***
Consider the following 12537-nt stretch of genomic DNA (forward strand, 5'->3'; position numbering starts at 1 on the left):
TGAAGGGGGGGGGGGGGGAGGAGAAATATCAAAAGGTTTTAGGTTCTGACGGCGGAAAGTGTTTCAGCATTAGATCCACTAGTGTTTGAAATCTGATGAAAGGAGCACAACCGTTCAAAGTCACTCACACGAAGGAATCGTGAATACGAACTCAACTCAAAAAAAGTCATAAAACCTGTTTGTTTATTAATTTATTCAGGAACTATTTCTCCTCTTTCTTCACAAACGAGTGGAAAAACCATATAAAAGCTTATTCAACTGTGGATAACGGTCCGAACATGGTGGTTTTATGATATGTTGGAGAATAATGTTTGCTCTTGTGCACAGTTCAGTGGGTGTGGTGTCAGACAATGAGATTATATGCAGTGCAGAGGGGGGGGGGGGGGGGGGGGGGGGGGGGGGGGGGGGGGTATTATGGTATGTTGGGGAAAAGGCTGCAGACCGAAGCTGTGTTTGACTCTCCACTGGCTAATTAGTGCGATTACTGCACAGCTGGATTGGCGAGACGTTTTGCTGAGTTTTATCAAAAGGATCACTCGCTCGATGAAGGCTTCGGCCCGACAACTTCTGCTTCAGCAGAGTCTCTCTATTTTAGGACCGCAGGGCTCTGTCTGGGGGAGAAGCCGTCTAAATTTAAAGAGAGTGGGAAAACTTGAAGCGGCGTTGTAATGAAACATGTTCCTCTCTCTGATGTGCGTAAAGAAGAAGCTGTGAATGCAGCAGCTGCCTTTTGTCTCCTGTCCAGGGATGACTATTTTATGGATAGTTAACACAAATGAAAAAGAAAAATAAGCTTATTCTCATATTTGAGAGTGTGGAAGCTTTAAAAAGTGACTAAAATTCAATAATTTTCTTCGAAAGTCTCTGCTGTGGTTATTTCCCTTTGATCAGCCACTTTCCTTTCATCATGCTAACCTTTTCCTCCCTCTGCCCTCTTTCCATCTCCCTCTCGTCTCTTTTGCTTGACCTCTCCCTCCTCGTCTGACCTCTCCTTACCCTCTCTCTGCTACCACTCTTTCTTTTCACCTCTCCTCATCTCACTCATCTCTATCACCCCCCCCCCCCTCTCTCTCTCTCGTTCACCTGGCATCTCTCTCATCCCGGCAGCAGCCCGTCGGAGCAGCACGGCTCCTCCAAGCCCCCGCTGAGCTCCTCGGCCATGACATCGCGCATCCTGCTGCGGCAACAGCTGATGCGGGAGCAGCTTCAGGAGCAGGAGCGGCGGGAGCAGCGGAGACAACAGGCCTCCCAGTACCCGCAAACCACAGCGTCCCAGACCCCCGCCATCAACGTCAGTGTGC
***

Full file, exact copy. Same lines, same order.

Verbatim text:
Consider the following 12537-nt stretch of genomic DNA (forward strand, 5'->3'; position numbering starts at 1 on the left):
TGAAGGGGGGGGGGGGGGAGGAGAAATATCAAAAGGTTTTAGGTTCTGACGGCGGAAAGTGTTTCAGCATTAGATCCACTAGTGTTTGAAATCTGATGAAAGGAGCACAACCGTTCAAAGTCACTCACACGAAGGAATCGTGAATACGAACTCAACTCAAAAAAAGTCATAAAACCTGTTTGTTTATTAATTTATTCAGGAACTATTTCTCCTCTTTCTTCACAAACGAGTGGAAAAACCATATAAAAGCTTATTCAACTGTGGATAACGGTCCGAACATGGTGGTTTTATGATATGTTGGAGAATAATGTTTGCTCTTGTGCACAGTTCAGTGGGTGTGGTGTCAGACAATGAGATTATATGCAGTGCAGAGGGGGGGGGGGGGGGGGGGGGGGGGGGGGGGGGGGGGGTATTATGGTATGTTGGGGAAAAGGCTGCAGACCGAAGCTGTGTTTGACTCTCCACTGGCTAATTAGTGCGATTACTGCACAGCTGGATTGGCGAGACGTTTTGCTGAGTTTTATCAAAAGGATCACTCGCTCGATGAAGGCTTCGGCCCGACAACTTCTGCTTCAGCAGAGTCTCTCTATTTTAGGACCGCAGGGCTCTGTCTGGGGGAGAAGCCGTCTAAATTTAAAGAGAGTGGGAAAACTTGAAGCGGCGTTGTAATGAAACATGTTCCTCTCTCTGATGTGCGTAAAGAAGAAGCTGTGAATGCAGCAGCTGCCTTTTGTCTCCTGTCCAGGGATGACTATTTTATGGATAGTTAACACAAATGAAAAAGAAAAATAAGCTTATTCTCATATTTGAGAGTGTGGAAGCTTTAAAAAGTGACTAAAATTCAATAATTTTCTTCGAAAGTCTCTGCTGTGGTTATTTCCCTTTGATCAGCCACTTTCCTTTCATCATGCTAACCTTTTCCTCCCTCTGCCCTCTTTCCATCTCCCTCTCGTCTCTTTTGCTTGACCTCTCCCTCCTCGTCTGACCTCTCCTTACCCTCTCTCTGCTACCACTCTTTCTTTTCACCTCTCCTCATCTCACTCATCTCTATCACCCCCCCCCCCCTCTCTCTCTCTCGTTCACCTGGCATCTCTCTCATCCCGGCAGCAGCCCGTCGGAGCAGCACGGCTCCTCCAAGCCCCCGCTGAGCTCCTCGGCCATGACATCGCGCATCCTGCTGCGGCAACAGCTGATGCGGGAGCAGCTTCAGGAGCAGGAGCGGCGGGAGCAGCGGAGACAACAGGCCTCCCAGTACCCGCAAACCACAGCGTCCCAGACCCCCGCCATCAACGTCAGTGTGC